Ruth Page-Nelson is the Alabama Libertarian Party candidate for Lieutenant Governor. Nelson is an electrician and is licensed by the U.S. Department of Energy to train solar system installers. She lives in the Dothan area.
Nelson said that voters should pick the best candidates on the general election ballot and not blindly vote along party lines.
“I am a candidate, not a cult,” Nelson said. “I am going to pick the best candidate.”
Nelson is challenging incumbent Lt. Gov. Will Ainsworth (R) who has more money, the power of incumbency and greater name identification.
“Look into the character of the candidates and not vote on the basis of familiarity,” Nelson said. “[Libertarians] are offering a message, not just a name.”
News Media and Power
Nelson is skeptical of news organizations being owned by large conglomerates and wealthy billionaires.
“It is time for us to take our country back,” Nelson said. “The media is so controlled in this country. MSNBC is the Microsoft News Broadcasting Company and does whatever Bill Gates says.”
Nelson is also skeptical of the large power companies.
“I don’t like monopolies like Alabama Power Company and Florida Power and Light," Nelson said. "Those people are so unethical. Solar systems should be owned and maintained by the Homeowner’s Association.
"...Seventy percent of the power that is generated is lost in the transmission lines getting it to the customer” Nelson said of large powerplants whether they are nuclear, coal burning, or even large power company-controlled solar farms. “I am not for a mile long [solar] farm.”
Nelson said that she opposes the “solar tax” which is the fee that the Public Service Commission allows Alabama Power Company to charge citizens and businesses that have solar power.
“The effectiveness of a [solar] system is determined often by the angle that you place those panels,” Nelson explained stressing the importance of training solar installers.
Nelson was also skeptical of the Biden Administration’s climate agenda.
“We should [be] open and be transparent,” Nelson said. “Now they have invoked the Defense Production Act to get around bid laws. They are picking the winners and the losers.”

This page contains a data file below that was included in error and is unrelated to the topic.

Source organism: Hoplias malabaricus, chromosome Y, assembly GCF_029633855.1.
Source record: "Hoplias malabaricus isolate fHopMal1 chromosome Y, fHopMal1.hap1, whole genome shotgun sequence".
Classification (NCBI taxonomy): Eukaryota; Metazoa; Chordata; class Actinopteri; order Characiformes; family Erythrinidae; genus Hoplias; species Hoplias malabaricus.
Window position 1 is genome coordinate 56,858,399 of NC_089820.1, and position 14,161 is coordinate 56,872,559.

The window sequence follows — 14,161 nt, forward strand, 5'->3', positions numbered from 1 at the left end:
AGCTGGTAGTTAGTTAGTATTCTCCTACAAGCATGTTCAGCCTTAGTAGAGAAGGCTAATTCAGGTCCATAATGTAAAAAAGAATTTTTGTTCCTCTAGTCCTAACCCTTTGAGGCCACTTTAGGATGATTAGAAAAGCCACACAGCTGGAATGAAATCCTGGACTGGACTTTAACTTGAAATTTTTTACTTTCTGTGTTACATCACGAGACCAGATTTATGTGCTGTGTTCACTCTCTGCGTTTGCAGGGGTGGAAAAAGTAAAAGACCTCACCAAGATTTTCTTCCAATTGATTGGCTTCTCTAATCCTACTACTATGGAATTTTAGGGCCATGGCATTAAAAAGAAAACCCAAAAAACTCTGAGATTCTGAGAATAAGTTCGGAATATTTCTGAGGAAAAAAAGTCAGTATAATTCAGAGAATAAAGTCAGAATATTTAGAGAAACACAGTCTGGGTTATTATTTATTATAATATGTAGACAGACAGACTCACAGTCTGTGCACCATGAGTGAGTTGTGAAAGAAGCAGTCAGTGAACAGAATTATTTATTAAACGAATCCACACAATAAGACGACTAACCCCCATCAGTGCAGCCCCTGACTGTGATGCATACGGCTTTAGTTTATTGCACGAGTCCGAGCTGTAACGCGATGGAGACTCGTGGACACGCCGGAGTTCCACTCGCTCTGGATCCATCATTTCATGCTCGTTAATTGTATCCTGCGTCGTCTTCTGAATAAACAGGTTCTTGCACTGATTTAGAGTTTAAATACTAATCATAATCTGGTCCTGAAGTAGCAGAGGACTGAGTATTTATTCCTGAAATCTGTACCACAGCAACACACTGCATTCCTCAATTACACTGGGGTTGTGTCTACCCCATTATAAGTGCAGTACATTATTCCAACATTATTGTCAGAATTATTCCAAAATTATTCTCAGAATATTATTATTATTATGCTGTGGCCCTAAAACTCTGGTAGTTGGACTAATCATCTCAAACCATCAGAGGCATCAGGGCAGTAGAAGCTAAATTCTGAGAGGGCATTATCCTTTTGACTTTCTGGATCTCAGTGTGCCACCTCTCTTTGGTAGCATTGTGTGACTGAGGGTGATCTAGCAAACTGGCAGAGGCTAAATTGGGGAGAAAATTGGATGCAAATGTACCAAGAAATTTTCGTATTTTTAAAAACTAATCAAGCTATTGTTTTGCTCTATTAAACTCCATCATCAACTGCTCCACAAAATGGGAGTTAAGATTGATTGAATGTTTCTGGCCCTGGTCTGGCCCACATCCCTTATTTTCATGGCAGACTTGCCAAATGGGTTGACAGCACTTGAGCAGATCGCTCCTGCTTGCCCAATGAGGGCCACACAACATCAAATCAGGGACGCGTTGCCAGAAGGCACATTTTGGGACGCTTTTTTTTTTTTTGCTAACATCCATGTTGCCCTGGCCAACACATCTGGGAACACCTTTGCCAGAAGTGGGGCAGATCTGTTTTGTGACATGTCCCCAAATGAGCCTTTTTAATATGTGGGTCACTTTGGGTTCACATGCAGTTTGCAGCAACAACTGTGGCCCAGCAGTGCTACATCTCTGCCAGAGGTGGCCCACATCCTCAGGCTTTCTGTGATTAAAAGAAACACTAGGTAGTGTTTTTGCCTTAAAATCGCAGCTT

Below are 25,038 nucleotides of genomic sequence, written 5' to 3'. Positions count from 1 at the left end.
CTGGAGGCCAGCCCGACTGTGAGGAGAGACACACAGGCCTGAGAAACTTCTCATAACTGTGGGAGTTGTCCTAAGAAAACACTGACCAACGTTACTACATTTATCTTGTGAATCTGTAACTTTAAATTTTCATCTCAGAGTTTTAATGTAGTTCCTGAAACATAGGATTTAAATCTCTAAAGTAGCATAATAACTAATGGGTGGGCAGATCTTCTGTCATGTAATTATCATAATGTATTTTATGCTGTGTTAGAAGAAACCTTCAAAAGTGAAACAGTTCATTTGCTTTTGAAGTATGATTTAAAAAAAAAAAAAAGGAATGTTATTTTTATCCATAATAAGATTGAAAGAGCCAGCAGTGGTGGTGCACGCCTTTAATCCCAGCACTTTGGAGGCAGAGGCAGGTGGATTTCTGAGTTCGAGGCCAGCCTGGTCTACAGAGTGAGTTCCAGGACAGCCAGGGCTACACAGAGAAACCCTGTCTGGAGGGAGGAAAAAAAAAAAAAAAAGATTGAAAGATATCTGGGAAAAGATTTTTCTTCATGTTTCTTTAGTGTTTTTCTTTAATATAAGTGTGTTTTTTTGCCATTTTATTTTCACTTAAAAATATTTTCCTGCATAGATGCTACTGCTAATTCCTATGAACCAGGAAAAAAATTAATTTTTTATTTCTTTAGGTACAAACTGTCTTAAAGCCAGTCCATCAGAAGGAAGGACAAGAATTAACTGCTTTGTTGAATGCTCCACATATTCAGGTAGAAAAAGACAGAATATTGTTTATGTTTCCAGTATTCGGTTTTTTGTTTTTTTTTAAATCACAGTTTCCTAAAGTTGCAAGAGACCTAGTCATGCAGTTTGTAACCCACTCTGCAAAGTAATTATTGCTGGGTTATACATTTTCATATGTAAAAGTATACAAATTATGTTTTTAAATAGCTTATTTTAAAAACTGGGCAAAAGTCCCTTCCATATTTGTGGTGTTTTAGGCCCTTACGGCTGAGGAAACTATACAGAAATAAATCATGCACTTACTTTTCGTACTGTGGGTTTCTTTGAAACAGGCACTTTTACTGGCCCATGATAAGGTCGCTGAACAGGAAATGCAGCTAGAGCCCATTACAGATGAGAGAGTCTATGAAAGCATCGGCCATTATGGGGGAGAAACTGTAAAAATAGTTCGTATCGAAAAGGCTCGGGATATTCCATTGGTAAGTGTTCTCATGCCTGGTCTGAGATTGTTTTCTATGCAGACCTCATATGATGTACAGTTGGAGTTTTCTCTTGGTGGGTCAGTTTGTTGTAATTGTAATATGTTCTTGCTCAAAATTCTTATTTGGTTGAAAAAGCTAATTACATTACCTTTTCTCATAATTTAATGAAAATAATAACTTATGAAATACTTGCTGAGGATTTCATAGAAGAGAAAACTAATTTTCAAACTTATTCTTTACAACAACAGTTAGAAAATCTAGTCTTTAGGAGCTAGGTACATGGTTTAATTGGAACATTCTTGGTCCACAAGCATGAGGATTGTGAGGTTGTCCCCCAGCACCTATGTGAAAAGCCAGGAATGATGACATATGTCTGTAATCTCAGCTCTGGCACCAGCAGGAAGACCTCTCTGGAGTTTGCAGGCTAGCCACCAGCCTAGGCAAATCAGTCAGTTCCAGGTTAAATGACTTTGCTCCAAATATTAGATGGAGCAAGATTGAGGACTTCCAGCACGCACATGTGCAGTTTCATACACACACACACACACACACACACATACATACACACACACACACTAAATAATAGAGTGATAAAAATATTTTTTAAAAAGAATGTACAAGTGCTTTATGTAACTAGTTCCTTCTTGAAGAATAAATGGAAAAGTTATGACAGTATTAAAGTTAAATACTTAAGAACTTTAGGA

Nelson denounced gangster rap and the lawlessness it has bred, particularly in the Black community.
“It is the greatest lie that has ever been spread,” Nelson said. “It created a culture of killing.
“It is embarrassing the low level of intelligence of these people. It has become a gun-slinging wild west” in many Black and urban neighborhoods.
Nelson said that the music industry convinces boys “to make their penis their king.”
“Ice T had a song about killing cops, and now he is on TV playing a cop,” Nelson said of how the media legitimizes these recording artists.
“Why do we allow our kids to do this? It has no good end,” Nelson said. “These mothers send their sons out to sell drugs in order to bring money back and then get all upset when they get killed.”
Nelson said that her own son wanted to pursue a career as a VJ.
“I would not support that,” Nelson said, but he did it anyway and ended up working in a recording studio in Atlanta. “Eventually he was leaving the studio, and someone put a gun to his head and took the masters [the discs with the newly recorded songs on them]. He could have been killed. It was a dead-end street.”
Nelson said that she was a manager of a rap group when Nelson Mandela was still in captivity in South Africa, and the group had a song about freeing Mandela.
“They didn’t want that,” Nelson said of the record label. “But there were two songs on the back” of the disc about women that they did want so they offered them a recording contract.
“I urged them not to take it, but they wanted a recording deal,” Nelson recalled. “I quit being their manager.”
Nelson is an advocate for small farms and locally grown foods.
“The food we eat should come from within 29 miles of where we live,” Nelson said. “We need more small farmers.”
Nelson praised forest owners and the timber industry for their role in capturing carbon in the trees that they grow.
“They want you to send your kids to school at the U.S. Department of Assimilation,” Nelson said, criticizing increasingly politicized public schools.
Nelson said that she opposes gun control, supports the legalization of marijuana and supports the legalization of gambling but opposes the government picking the winners and losers.
Nelson faces Ainsworth on Nov. 8 in the general election. There is no Democratic candidate for Lt. Gov. on the ballot.
To connect with the author of this story, or to comment, email brandon.moseley@1819News.com.
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